• Condition.  The auction house may insist on preparing baseline condition reports for the objects. These serve as a benchmark to identify condition issues that arise before the auction due to casualty from care and handling, climate or otherwise. Certain lots may require special care in handling in connection with any traveling exhibition.
  • Authenticity. The auction house usually requires that each lot be included in the definitive catalogue raisonné for the artist’s oeuvre to assure authenticity. However, some material may not be included in the catalogue raisonné and certain artists might not have a definitive catalogue. For example, Picasso and Cristian Zervos together prepared a catalogue raisonné that includes most but not all of Picasso’s paintings and none of Picasso’s ceramics. We recently represented a consignor where the auctioneer insisted that several lots outside the Zervos catalogue had to be authenticated by the Picasso Committee in France prior to the auction, even though the lots were well-known to the market and had been previously auctioned (which facilitated the authentication).
  • Title. The art world is notoriously lax about documentation. We have encountered situations where the consignor has inherited its art collection from a prior owner where there was no documentation governing the transfer of the consigned lots from the original owner, sometimes through corporate change-of-control transactions. It may be necessary to prepare transfer documents to cure the defect retroactively so that the consignor can make the required title representations in the consignment agreement.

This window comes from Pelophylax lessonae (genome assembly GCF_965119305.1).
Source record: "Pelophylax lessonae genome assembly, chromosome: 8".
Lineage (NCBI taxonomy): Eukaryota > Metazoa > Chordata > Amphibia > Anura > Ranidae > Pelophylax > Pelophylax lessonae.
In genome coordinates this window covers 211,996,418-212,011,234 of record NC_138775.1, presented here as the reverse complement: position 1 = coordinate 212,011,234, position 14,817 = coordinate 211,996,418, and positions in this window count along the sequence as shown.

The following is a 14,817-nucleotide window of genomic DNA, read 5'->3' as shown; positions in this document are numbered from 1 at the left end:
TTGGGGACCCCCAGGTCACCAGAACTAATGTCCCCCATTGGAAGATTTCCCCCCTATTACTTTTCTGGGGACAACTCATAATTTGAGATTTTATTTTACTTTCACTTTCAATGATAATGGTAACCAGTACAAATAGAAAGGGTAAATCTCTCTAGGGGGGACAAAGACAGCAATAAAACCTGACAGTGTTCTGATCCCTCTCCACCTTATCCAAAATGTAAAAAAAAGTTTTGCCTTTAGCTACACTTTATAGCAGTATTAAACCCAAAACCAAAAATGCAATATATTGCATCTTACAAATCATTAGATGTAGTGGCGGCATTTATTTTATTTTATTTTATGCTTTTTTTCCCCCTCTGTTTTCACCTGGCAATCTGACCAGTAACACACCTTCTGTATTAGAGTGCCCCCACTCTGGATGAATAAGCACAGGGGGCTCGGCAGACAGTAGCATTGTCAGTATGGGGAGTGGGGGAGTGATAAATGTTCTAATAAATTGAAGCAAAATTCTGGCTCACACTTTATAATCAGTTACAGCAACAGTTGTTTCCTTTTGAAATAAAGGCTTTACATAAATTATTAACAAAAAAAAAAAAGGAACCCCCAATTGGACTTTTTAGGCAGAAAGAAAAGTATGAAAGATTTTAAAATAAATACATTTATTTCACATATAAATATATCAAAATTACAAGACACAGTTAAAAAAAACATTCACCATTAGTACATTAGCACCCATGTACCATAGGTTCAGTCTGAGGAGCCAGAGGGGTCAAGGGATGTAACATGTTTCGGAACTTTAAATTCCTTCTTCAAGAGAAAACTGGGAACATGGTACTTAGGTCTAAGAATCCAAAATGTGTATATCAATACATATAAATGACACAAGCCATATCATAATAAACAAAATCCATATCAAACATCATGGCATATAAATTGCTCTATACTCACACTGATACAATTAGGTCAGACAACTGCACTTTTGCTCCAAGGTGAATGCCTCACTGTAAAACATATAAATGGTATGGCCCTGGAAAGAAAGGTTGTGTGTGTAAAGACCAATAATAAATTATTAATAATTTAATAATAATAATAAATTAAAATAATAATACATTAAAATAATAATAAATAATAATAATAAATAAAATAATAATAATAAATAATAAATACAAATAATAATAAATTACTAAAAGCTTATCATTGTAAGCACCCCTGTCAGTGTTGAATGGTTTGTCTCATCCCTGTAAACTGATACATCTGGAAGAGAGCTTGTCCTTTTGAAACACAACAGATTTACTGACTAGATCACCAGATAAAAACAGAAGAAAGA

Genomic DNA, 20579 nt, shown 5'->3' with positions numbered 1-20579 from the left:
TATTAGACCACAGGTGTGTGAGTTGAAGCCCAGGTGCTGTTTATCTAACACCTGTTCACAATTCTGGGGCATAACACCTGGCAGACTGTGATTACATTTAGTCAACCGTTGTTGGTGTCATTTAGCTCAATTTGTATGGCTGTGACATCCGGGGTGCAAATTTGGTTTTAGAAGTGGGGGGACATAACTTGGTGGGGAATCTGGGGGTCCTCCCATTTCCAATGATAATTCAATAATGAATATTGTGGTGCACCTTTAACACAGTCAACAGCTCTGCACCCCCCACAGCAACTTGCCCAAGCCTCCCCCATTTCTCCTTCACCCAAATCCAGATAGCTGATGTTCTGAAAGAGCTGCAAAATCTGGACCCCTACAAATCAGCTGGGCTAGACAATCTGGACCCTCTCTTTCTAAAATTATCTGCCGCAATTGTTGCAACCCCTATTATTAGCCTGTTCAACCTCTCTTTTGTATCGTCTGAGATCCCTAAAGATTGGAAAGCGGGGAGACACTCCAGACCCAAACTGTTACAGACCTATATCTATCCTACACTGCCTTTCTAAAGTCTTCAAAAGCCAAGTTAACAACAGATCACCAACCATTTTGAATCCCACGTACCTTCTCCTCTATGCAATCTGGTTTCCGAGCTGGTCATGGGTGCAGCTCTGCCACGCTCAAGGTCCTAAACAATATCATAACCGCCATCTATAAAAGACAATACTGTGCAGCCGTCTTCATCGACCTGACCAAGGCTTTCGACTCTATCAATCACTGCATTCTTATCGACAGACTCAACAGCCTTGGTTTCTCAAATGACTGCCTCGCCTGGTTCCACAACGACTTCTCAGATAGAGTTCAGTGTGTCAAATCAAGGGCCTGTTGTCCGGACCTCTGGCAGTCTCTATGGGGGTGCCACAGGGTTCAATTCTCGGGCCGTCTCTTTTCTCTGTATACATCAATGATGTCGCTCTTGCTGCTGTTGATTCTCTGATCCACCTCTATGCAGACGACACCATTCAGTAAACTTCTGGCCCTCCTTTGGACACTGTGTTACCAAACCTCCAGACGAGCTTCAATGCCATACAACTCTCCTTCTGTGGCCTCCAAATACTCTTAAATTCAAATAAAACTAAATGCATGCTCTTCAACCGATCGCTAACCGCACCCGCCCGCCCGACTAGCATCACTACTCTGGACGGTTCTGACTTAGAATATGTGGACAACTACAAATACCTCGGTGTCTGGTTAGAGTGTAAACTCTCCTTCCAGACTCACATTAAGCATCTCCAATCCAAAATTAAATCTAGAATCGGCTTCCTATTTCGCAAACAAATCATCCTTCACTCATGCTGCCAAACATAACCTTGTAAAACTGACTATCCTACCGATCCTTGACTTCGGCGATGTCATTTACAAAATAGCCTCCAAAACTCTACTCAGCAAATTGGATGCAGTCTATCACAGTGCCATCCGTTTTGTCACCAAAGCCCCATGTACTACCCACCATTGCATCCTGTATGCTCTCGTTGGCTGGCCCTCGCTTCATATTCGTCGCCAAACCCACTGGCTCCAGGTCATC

Significant Drafting Issues.

  • Representations and Warranties; Indemnity.
    • The auctioneer’s draft consignment agreement requires the consignor to make customary representations as to the consigned lots (including title, authenticity, condition, non-contravention, legality of export and import) and as to the consignor itself (organization, authorization, due execution, etc.). However, the language found in the auctioneer’s draft is often not consistent with that found in customary transactional documents used in mergers and acquisitions or private equity transactions. The consignor’s counsel must consider appropriate revisions, including qualifiers as to “knowledge” and “materiality” customary in other markets. Negotiating a survival period on indemnity shorter than the UCC’s four year default limitations period may be an appropriate “ask” by the consignor, but negotiating “baskets” and “caps” on indemnity claims is generally not appropriate for the art market, in part because any material claim as to title, authenticity, attribution and condition of the property may be fundamental to its value and marketability and may not be curable by an indemnity payment.